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AKINS, Charmian Byers Gladly wolde she lerne, and gladly teche. - Chaucer Charmian Louise Byers Akins, 92, died unexpectedly on June 19, 2015 in Dallas, Texas. Her uncommon first name (after a Shakespearean character) foreshadowed her life as an individualistic, trailblazing poly-math. See Exhibit A, accompanying photograph. Born November 4, 1922, C endured a hard scrabble childhood in Denison, Texas, the daughter of a stalwart schoolmarm, sadly widowed by her mailman husband when C was just three years old. C became the de facto ward of her fawning older brothers, Win and Bo, who C revered and dearly loved. C's brilliant mother taught everything from calculus to English to Latin. Outstanding Girl Graduate at Denison High at age 16, C enrolled (second generation) at The University of Texas, assigned to the first-ever program for Plan II (big brained) students. After graduating with honors from U.T. during World War II, C attended Smith College for officer training, and was commissioned as an ensign in the U.S. Navy WAVES. C recounted, as a Department of Ordinance matériel statistician, using a slide rule to recommend safe distribution of ship payloads. In 1947 C married shy, likeable Jack, himself a fun-loving Renaissance man, and the couple settled in Dallas. An impeccable writer-editor, C became Dallas bureau correspondent for Women's Wear Daily. Soon, however, C sidetracked to rear her four passable children, Allison, Heidi, Kelly, and Casey. She and Jack moved to bucolic suburb Grand Prairie, where they built on N.W. 7th Street an ultra modern home based upon plans for an award winning, Wright-like design that C discovered in a magazine. Startled G.P. residents called it "the glass house" (it still stands). In the late 1950s, C returned to work as a junior high English teacher, rigorously suffusing her classes in grammar, syntax, and literature through her enthusing mien, witness C's receipt of laudatory letters from grateful students more than 50 years after she taught them. Still, despite working all day, C prepared and served wholesome, home-cooked suppers every night (even gourmet dishes such as cheese soufflés and vichyssoise) with all present and accounted for, or else. In the early 1960s, C became a certified language therapist through Scottish Rite Children's Hospital in a newly-created curriculum for tutoring dyslexic children. In the late 1970s, C was copy editor/writer for Texas Woman magazine, and, thereafter, managing editor of Texas Business, a role that yielded trips as an invited guest of Zimbabwe and Ireland to promote business with Texans. C was an editor's editor, freelancing for trade publications into her late 80s. She was a devoted Episcopalian, introducing the family to, respectively, St. Andrews in G.P., and, soon after its formation, Chapel of the Cross in Dallas. Generous with her time, C was a lifelong volunteer, from supporting victims of domestic violence (steeling them at the courthouse to testify against their abusers), to earning her ten-year pin for service at Scottish Rite, where she made so many fast, forever friends. Ever on the cutting edge, C performed strenuous Royal Canadian Air Force exercises rather than mimic Jack LaLanne; practiced Yoga (C was caught standing on her head by after-school playmates of her children, to the latter's chagrin); preached of antioxidants and free radicals way back when; worried about the environment, donating to conservation societies for as long as her children can remember; and, early on, proselytized about Woody Allen, whose humor she admired in The New Yorker. A voracious reader, C had an everlovin' desire to be well informed about science, politics, literature, sports, and popular culture. She was an accomplished bridge player, plowed through ponderous essays in Atlantic Monthly, and attended art-house movies weekly until just before her death. C had an ardent, cross-generational cadre of confreres and co-workers, disciples of her indomitable personality, astonishing intellect, and certain loyalty. After retiring from schoolteaching, she took up golf, playing obsessively and healthfully carrying her clubs. Imbued with a flair for the dramatic, C was distinguished by her self-styled hairdo, which featured not only a broad, bisecting streak of white, but also a unilateral, wind-swept prominence. Oh, my. Complete strangers commented upon her flawless complexion and signature Elizabeth Arden Pink Vibrations lipstick. Classically chic and stylish, of late C sported enormous white, Audrey Hepburn-style sunglasses. C was religious, adventurous, competitive, ebullient, and hilarious, her conversation peppered with ad-libs, puns, and bon mots. Consider C's annotation scribbled on an envelope (discovered postmortem) containing a mishmash of obit tidbits "Dead Man Talking". C's vocabulary was unmatched, double dog dare ya. C was exceedingly proud of her military service, and in her seniority associated with other women who also served during World War II. The family wishes to thank steadfast Alicia Hernandez for her years of contribution to C's overall wellbeing. C is pre-deceased by abiding Jack, constant Casey, and beloved brothers Bo and Win Byers, and is almost certainly pleased to be survived by daughters Allison Thorne, Heidi Mason and husband Mark, son Kelly Akins and wife Tina, all of Dallas, Texas, along with Allison's daughters Hilary Kline of Washington, D.C. and Gillian Thorne of Dallas, Kelly's son Wyatt of Dallas, Casey's wife Bobbi and son Kelly Lee of Pensacola, Florida and daughter Sandy Akins of Los Angeles, California, as well as a large extended family. In a private burial service, Charmian was laid to rest beside Jack, with Casey, a U.S. Navy lifer also in residence just over yonder, at DFW National Cemetery on June 23, 2015. If so inclined, please visit: www.sparkman-hillcrest.com to commemorate Charmian in the online guestbook. Memorials may be made to the Arthritis Foundation, Texas Scottish Rite Hospital for Children, or any preferred charity. Ave atque vale, Mother. Hail and farewell.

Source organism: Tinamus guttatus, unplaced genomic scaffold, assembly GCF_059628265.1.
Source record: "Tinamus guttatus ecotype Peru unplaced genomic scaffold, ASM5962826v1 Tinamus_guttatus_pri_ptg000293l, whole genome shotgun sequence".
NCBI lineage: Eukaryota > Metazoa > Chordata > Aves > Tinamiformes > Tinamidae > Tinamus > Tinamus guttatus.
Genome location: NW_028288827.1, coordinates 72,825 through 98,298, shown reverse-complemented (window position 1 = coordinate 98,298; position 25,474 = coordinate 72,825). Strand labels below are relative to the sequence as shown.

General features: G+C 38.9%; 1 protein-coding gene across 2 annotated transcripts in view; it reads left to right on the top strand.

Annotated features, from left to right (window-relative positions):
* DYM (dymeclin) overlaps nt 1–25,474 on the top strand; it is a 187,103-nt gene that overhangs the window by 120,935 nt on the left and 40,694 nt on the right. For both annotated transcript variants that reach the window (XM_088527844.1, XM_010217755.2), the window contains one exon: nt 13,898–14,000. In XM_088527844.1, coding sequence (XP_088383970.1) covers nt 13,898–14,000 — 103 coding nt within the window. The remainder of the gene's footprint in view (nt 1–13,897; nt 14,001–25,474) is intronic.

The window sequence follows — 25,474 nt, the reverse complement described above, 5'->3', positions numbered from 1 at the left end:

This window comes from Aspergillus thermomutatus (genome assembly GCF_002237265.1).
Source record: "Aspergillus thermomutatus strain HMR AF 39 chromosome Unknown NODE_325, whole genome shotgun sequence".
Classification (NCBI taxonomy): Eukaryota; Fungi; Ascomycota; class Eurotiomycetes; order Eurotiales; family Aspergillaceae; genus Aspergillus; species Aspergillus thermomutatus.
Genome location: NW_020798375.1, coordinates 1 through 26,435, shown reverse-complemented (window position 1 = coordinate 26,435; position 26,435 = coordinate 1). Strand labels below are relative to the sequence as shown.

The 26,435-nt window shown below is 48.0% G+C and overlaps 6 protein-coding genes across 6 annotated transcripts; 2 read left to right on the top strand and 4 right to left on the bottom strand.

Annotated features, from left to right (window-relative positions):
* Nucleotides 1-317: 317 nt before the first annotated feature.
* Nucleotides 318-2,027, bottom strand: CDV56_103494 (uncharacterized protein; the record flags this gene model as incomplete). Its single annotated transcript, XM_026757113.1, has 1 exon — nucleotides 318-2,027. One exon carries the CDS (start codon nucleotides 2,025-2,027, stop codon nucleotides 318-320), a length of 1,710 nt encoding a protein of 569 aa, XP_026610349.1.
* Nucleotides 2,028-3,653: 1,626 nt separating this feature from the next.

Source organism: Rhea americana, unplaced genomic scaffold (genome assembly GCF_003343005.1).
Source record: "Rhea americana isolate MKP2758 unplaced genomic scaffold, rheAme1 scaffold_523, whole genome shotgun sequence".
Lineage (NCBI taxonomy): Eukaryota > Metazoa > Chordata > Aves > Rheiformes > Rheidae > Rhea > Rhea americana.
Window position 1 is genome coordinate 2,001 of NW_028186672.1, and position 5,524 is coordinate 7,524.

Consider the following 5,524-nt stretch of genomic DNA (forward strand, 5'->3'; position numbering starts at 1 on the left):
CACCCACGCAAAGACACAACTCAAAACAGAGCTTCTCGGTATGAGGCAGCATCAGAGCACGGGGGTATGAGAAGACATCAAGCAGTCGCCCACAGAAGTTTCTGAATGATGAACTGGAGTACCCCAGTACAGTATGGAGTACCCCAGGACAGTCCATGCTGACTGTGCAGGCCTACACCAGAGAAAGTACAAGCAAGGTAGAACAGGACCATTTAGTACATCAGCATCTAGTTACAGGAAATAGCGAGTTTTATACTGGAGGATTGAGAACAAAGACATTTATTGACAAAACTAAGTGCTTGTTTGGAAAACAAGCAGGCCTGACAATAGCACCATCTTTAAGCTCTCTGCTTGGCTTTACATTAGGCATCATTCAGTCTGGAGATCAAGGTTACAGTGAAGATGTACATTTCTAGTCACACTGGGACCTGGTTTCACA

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ALLISON, Dolores Dolores Mlady Allison, age 86, of McKinney, Texas passed away July 1, 2015. Dolores was born August 5, 1928 in Chicago, Illinois to James and Anna (Steiber) Mlady. She married L.D. Allison Jr. on June 10, 2007 at Canyon Creek Presbyterian Church in Richardson, Texas. Dolores was a secretary with the Richardson ISD and a Realtor with Ebby Halliday Realtors. She enjoyed volunteering and was active in various community services, including Canyon Creek Presbyterian Church, Richardson Hospital, Habitat for Humanity, and the Hella Shrine.She is survived by her husband, L.D. Allison Jr. of McKinney, Texas; daughter, Gretchen Zeithammel of Las Vegas, Nevada; step-son, William Allison of Atlanta, Georgia; step-daughter Susan Allison of Richardson, Texas; step-brother Jim Staif and wife, Carol of McKinney, Texas; grandsons Mikkel Allison of Los Angeles, California and Martin Allison of Houston, Texas; nephew, Greg Staif and wife, Linda and great nephews Zac and Nic and great niece Mia of McKinney, Texas; and niece Stacy Winchester and husband, Sydney and great niece Cora and great nephew Everett of McKinney, Texas.She was preceded in death by her parents, previous husband, Adolph Zeithammel, and son, Kurt Zeithammel.In lieu of flowers, memorials may be made to either Canyon Creek Presbyterian Church or the Accord Hospice Care of Dallas.Dolores, with her beautiful smile and bright blue eyes will always be missed.A memorial service will be held Monday, July 6, 2015 at 2:00 PM at the Canyon Creek Presbyterian Church in Richardson. A reception will follow in the church atrium.